- Associated Press - Monday, February 3, 2014

KERNERSVILLE, N.C. (AP) - The shot hung in the air and time seemed to stand still.

Spencer Wilson wasn’t looking at the scoreboard clock. Time is relative for the 17-year- old point guard on the Bishop McGuinness Catholic High School basketball team.

“I took two steps,” Wilson said. “I didn’t dribble. I just heaved it.”

He watched the ball arc toward the rafters, and the only sound was the buzzer going off. The game was over. And yet it wasn’t.

Wilson’s shot beat Mount Airy, but in many ways, that ball is still hanging in the air.

Wilson is a two-time cancer survivor, a remarkable young man with his entire life ahead of him. There was a time when that wasn’t certain, when he had a clock ticking in his head, a constant reminder of his prognosis. Six months.

Wilson was 13 when he first noticed the lump on his left knee. He didn’t think much of it at the time. He was just a kid from High Point who played baseball and basketball and went to church on Sundays and to Ferndale Middle School on weekdays.

He didn’t know the meaning of the word when he first heard it: rhabdomyosarcoma.

Wilson soon found himself undergoing surgery. Then came the chemo treatments. His hair fell out. He lost weight.

“That was in 2009,” he said. “I grew up fast. I learned to value every moment of life that I have.”

He still carries a thought with him that he took from the darkest hours.

“Dedicate yourself to the day,” he said this week, sitting in the bleachers not far from where he let the shot go. “Because tomorrow’s never promised.”

Everyone wanted his time following the shot. CBS News sent a crew to Kernersville to talk to Wilson and his team about the Mount Airy game. Local news stations sent reporters to the McGuinness practices all week, everyone wanting to hear Wilson’s story.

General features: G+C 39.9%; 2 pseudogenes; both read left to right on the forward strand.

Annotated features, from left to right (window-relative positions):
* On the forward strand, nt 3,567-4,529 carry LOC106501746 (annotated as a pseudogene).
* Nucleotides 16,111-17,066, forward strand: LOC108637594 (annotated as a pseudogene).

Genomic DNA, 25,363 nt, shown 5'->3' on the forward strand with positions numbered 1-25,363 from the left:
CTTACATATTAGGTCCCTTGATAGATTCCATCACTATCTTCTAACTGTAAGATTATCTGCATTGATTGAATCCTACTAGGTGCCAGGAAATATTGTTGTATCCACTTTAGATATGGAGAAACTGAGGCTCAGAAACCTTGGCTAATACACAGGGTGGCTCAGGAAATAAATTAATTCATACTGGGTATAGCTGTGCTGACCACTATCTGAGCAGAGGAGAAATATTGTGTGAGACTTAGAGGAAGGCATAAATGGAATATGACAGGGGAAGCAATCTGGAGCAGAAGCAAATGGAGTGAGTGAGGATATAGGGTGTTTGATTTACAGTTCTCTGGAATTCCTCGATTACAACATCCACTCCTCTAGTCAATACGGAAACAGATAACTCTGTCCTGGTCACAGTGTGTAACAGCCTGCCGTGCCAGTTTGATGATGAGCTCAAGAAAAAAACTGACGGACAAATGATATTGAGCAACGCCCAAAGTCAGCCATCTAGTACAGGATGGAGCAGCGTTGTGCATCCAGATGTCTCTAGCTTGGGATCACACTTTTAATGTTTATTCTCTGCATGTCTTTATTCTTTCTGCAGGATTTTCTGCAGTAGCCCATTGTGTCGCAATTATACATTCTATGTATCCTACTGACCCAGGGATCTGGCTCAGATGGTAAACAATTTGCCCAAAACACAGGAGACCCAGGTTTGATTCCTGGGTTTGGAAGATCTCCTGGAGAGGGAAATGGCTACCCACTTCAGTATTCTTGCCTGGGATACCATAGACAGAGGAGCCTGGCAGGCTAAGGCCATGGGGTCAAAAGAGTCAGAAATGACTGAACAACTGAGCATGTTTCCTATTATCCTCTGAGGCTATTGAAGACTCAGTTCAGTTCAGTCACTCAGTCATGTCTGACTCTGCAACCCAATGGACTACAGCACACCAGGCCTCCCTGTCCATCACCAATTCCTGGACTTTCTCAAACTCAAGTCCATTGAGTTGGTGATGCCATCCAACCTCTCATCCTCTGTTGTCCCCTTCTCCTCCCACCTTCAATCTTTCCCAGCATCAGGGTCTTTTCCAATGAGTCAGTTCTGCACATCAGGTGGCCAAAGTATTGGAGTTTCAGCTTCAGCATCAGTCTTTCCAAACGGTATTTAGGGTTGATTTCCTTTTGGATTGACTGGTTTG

Josh Thompson, the boys coach at McGuinness, said the experience was powerful for everyone.

“Faith,” Thompson said. “That’s what this has been all about. I don’t think the Lord cares who wins basketball games, but I know that he cares about us, his people.”

Thompson managed the week as best he could. It was exam week at the Catholic high school off N.C. 66, and he tried to keep his players focused on what’s important. But with everything swirling around them, it wasn’t easy.

“Focus on what’s important,” Thompson told his team as it gathered around him. “Forget everything outside the focus of our preparation. Concentrate on exams and getting ready for the game.”

The shot Wilson took is on YouTube. He was featured on the “CBS Evening News” on Sunday, and another segment was scheduled for the CBS “On the Road.” WXII filmed its “Athlete of the Week” segment from the gym, WFMY profiled Wilson, and newspapers from all across the region wrote the story of the kid and the shot.

The story started more than four years ago.

“August of 2009,” Bill Wilson said this week as he waited inside the McGuinness gym for his son’s practice to end. “We noticed the lump on the side of his leg, near his knee, but we didn’t think anything of it. But then it started to grow. We went in and had it checked.”

The biopsy came back. The tumor was malignant.

“Rhabdomyosarcoma is a cancer of the bone and muscles,” he said. “That started six months of chemo treatments and all the effects.”

Nausea. Mouth sores. Hair loss. Weakness.

“Faith,” Wilson said. “That’s what got us through it all. Our family has a strong faith, and that was paramount in his ability to fight through this. We’re so thankful for the community that wrapped its arms around him and our family and for Wake Forest University and Baptist Hospital. They played a big part in it. Between medicine and a lot of prayer, that’s a pretty good combination.”